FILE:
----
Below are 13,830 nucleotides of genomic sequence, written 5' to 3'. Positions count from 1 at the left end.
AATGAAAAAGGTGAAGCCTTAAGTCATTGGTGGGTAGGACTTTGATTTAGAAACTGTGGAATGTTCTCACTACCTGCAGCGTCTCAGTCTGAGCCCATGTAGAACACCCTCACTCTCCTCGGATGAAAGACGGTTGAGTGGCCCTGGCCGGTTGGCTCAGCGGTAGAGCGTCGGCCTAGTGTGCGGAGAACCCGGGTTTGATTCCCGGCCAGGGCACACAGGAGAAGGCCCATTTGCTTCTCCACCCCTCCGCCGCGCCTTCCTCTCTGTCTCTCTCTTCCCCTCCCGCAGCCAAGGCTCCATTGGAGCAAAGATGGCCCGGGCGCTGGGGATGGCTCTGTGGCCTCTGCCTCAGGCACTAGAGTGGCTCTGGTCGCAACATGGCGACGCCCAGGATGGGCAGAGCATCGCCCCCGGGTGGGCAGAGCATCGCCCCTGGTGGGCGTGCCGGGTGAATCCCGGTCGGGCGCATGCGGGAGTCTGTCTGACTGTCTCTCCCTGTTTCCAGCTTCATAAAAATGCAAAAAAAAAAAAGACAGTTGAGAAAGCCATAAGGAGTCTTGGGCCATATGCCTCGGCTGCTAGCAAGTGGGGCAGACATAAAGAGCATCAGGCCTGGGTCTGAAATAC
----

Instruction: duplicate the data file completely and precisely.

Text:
Below are 13,830 nucleotides of genomic sequence, written 5' to 3'. Positions count from 1 at the left end.
AATGAAAAAGGTGAAGCCTTAAGTCATTGGTGGGTAGGACTTTGATTTAGAAACTGTGGAATGTTCTCACTACCTGCAGCGTCTCAGTCTGAGCCCATGTAGAACACCCTCACTCTCCTCGGATGAAAGACGGTTGAGTGGCCCTGGCCGGTTGGCTCAGCGGTAGAGCGTCGGCCTAGTGTGCGGAGAACCCGGGTTTGATTCCCGGCCAGGGCACACAGGAGAAGGCCCATTTGCTTCTCCACCCCTCCGCCGCGCCTTCCTCTCTGTCTCTCTCTTCCCCTCCCGCAGCCAAGGCTCCATTGGAGCAAAGATGGCCCGGGCGCTGGGGATGGCTCTGTGGCCTCTGCCTCAGGCACTAGAGTGGCTCTGGTCGCAACATGGCGACGCCCAGGATGGGCAGAGCATCGCCCCCGGGTGGGCAGAGCATCGCCCCTGGTGGGCGTGCCGGGTGAATCCCGGTCGGGCGCATGCGGGAGTCTGTCTGACTGTCTCTCCCTGTTTCCAGCTTCATAAAAATGCAAAAAAAAAAAAGACAGTTGAGAAAGCCATAAGGAGTCTTGGGCCATATGCCTCGGCTGCTAGCAAGTGGGGCAGACATAAAGAGCATCAGGCCTGGGTCTGAAATAC